Cuba to Pass Stricter Anti-Smoking Legislation

Daniel Benítez  (Café Fuerte)

Cuban cigarette display/ad trying to promote smoking among the youth.

HAVANA TIMES — Cuban authorities are currently working on a new anti-tobacco legislation that will provide the framework for tougher restrictions on smokers and strengthen commercial limitations on tobacco-derived products, in a country where 36 people die every day because of complications related to the dangerous habit.

The new legislation, chiefly consisting in proposals to make current regulations stricter and include measures that have proven efficient internationally and could be applied in Cuba, has already been advanced, explained Dr. Elba Lorenzo, national coordinator for the Smoking Prevention and Control Program.

The initiative was made public during the last part of a series of reports published by Cuba’s Juventud Rebelde newspaper, prompted by the alarming proliferation of smokers and of smoking-related conditions and deaths on the island.

Exposure to Smoke

Though since 2005, smoking is prohibited in closed public spaces, public transportation, educational, health and sporting institutions, recent studies reveal that neither current legislation nor an awareness campaign have been able to prevent that more than 50 percent of the population from being exposed to cigarette smoke at home, work or in public spaces.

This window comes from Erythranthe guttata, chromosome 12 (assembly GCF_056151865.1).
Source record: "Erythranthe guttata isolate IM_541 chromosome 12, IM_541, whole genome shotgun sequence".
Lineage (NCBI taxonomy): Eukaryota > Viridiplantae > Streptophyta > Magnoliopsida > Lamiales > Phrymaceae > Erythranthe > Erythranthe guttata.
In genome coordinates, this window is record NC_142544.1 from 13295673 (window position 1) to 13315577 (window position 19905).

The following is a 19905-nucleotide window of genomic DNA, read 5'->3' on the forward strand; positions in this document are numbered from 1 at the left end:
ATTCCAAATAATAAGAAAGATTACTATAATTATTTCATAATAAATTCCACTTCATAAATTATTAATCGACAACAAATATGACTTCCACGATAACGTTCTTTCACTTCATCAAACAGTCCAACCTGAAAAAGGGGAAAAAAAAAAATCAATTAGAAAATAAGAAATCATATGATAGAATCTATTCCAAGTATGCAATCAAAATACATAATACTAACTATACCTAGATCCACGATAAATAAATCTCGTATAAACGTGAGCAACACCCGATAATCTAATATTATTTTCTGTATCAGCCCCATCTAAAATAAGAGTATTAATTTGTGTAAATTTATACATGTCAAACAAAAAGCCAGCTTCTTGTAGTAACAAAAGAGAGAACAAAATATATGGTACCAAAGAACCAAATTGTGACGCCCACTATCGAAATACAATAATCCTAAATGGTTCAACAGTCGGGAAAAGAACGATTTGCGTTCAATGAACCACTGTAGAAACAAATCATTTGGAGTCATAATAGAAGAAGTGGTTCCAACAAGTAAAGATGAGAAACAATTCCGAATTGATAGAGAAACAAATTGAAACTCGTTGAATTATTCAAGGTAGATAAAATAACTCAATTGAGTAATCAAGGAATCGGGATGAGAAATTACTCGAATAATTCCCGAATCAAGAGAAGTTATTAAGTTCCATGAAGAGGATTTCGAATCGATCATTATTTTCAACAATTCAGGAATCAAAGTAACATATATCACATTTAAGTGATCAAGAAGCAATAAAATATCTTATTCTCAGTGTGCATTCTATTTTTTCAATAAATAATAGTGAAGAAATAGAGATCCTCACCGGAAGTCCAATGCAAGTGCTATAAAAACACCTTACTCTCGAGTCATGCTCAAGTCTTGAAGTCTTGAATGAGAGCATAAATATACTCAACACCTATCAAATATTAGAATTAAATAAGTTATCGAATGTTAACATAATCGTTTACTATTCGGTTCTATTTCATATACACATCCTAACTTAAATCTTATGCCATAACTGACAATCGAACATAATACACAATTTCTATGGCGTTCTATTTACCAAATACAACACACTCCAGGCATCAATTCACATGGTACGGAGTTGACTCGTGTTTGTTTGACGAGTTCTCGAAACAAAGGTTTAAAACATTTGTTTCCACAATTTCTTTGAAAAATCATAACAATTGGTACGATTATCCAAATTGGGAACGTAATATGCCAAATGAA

The establishment of a new, comprehensive “anti-smoking law” in Cuba would be aimed at securing more positive results through the Smoking Prevention and Control Program and at strengthening the legislative framework that enforces compliances with current regulations, the experts commented.

The new legislation is being drawn up by the National Commission of the national program for nicotine addiction and will operate in conjunction with central administrative state entities as well as grassroots, student and political organizations, Lorenzo explained.

In addition to reiterating provisions that forbid smoking in closed spaces and the sale of tobacco products to people under 18, the proposed legislation will include restrictions on the promotion and sponsoring of tobacco products in the country, prohibit their sale at health, educational and sporting institutions and the sale of single units or packages with less than 20 cigarettes. It will also raise the prices of tobacco products.

More Severe Fines

The new legislation will also require graphic warnings on cigarette packs sold in the country, alerting about the dangers of nicotine addiction, strict compliance with smoking norms and higher fines for those who break existing laws.

In addition, Ministerial Resolution 275 of 2003, issued by the Ministry of Public Health (MINSAP), established by the Sanitary Registry for manufactured tobacco products, is currently being reviewed.

The alarm regarding the effects of nicotine addiction in Cuban society was sounded after cancer was determined to be the first cause of death in the country and the fact that 36 Cubans die every day as a result of conditions attributed to tobacco consumption.